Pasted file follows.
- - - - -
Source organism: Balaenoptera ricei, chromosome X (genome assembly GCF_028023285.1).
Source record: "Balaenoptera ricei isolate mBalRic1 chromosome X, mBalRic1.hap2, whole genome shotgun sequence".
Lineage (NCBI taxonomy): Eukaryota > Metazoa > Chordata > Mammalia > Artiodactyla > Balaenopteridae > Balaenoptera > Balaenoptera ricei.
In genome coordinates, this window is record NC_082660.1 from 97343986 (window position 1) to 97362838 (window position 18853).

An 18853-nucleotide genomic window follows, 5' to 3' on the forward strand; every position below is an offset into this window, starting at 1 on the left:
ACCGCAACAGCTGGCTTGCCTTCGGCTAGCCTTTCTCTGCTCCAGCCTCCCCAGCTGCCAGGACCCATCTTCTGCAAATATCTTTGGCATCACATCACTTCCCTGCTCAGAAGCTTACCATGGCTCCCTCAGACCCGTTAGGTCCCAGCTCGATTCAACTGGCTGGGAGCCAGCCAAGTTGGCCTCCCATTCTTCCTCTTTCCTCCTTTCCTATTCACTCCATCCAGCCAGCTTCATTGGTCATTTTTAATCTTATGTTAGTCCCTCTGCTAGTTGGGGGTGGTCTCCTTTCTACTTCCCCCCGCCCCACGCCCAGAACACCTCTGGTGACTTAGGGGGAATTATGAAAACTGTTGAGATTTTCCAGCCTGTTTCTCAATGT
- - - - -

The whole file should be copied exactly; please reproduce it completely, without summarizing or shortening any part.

Source organism: Balaenoptera ricei, chromosome X (genome assembly GCF_028023285.1).
Source record: "Balaenoptera ricei isolate mBalRic1 chromosome X, mBalRic1.hap2, whole genome shotgun sequence".
Lineage (NCBI taxonomy): Eukaryota > Metazoa > Chordata > Mammalia > Artiodactyla > Balaenopteridae > Balaenoptera > Balaenoptera ricei.
In genome coordinates, this window is record NC_082660.1 from 97343986 (window position 1) to 97362838 (window position 18853).

An 18853-nucleotide genomic window follows, 5' to 3' on the forward strand; every position below is an offset into this window, starting at 1 on the left:
ACCGCAACAGCTGGCTTGCCTTCGGCTAGCCTTTCTCTGCTCCAGCCTCCCCAGCTGCCAGGACCCATCTTCTGCAAATATCTTTGGCATCACATCACTTCCCTGCTCAGAAGCTTACCATGGCTCCCTCAGACCCGTTAGGTCCCAGCTCGATTCAACTGGCTGGGAGCCAGCCAAGTTGGCCTCCCATTCTTCCTCTTTCCTCCTTTCCTATTCACTCCATCCAGCCAGCTTCATTGGTCATTTTTAATCTTATGTTAGTCCCTCTGCTAGTTGGGGGTGGTCTCCTTTCTACTTCCCCCCGCCCCACGCCCAGAACACCTCTGGTGACTTAGGGGGAATTATGAAAACTGTTGAGATTTTCCAGCCTGTTTCTCAATGT